Authored by Eric Peters, CIO of One River Asset Management
“This game is about inches, little decisions, luck, never forget that,” grunted Bulldog, one of the great trading talents. “I saw that Wuhan mess in late Jan and bought S&P puts,” barked Dawg.
“By mid-Feb they were pretty worthless.” From Jan 31 through Feb 19 the S&P rallied 5%. “Once the market started to puke those puts came back to life, and with days left to expiration I sold them and went on vacation. That cost me a 50-1 payout,” he growled.
“It’s alright, I’ve gotten lucky plenty of times, move on, next,” said Dawg, itching a torn ear from some old brawl. “Stocks trade like they’re going parabolic for all the wrong reasons, like the Fed made a massive mistake, gave away too much free money.” 1998/1999 raced through Bulldog’s mind.
“The coming top is going to be it. We won’t see it again for decades.”
Herd: “I guess we’re entering the stage where we still pretend to care more about people’s lives than economic activity, but we kind of get on with it anyway,” said the CIO. “Looks like we’re going to let this thing just run its course, like the Swedes did, but without anyone ever acknowledging we made that decision.” The CDC’s latest report estimates a 0.4% fatality rate. To hit 65% herd immunity, 858k Americans will die in the absence of a cure/vaccine. “And if there’s one thing you know, it’s that if we get a 2nd wave there’s no way we lock down again.”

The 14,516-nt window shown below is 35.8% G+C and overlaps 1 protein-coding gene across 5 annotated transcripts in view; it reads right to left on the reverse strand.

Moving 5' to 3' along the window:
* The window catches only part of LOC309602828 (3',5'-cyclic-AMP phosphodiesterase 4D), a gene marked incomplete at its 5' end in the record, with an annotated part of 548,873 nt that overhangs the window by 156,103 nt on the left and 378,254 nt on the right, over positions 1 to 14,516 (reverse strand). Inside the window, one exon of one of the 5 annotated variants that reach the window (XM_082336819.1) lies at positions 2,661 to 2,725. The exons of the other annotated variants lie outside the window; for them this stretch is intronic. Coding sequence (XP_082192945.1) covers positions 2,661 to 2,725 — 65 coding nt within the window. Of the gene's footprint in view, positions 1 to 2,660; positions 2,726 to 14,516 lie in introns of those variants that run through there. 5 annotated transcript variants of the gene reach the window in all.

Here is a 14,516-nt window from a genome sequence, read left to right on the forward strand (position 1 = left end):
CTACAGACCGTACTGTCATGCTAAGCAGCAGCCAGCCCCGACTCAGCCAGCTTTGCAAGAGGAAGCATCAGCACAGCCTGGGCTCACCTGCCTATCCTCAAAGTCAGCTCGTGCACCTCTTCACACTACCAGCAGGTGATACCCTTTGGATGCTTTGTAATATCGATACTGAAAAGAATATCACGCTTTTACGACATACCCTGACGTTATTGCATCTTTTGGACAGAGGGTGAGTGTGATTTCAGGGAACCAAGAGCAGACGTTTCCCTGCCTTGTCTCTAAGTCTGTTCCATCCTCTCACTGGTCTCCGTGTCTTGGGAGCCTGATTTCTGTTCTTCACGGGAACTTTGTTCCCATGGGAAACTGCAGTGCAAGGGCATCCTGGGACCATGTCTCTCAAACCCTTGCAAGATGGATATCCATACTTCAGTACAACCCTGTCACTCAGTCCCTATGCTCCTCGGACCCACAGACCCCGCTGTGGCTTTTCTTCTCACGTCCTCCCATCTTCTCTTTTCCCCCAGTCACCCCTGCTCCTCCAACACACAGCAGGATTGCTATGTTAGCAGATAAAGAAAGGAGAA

Pent Up: “Personal savings soared by $4trln during Apr (annualized),” wrote the economist. Consumption plunged $1.9trln while disposable income surged $2.1trln from gov’t social benefits. Feb’s 8% personal saving rate hit 12.7% in Mar (33% in Apr). “That happens when the gov’t shuts the economy while boosting personal income with $3trln during Apr (annualized).” This more than offsets the $1trln (annualized) fall in income excluding those benefits. “A consumer-led V-shaped recovery is inevitable if the reopening continues without major setbacks.”
Sudden Change: “70% of US labor was on the farm in 1875,” said the CIO. “By 1920, it was 5%,” he added. “This transformation set in motion dynamics that ultimately caused two world wars and a great depression.” We’re again in a labor transformation, an industrial shift. Changes 100yrs ago included electrification, motorization, industrialization. They accompanied America’s ascent, and now it’s China’s turn. “Tech is rising, it’s eating the world. Nothing can stop it. Unsurprisingly, we’ve had a few financial panics to date, but we’ve so far avoided war.”
Sudden Change II: “I couldn’t be more horrified about our political and societal situation,” said the CIO. “But I’m less concerned economically for the time being. Stock buybacks will return fast. CEOs and investors will leverage balance sheets. Capitalism goes on,” he added. “There will be accelerated restructuring of the economy. But these transformations were already happening.” The death of retail, the move to the cloud. “Though, perhaps, changing too quickly could damage the broader economy. Shifting too fast is always hard for people to process.”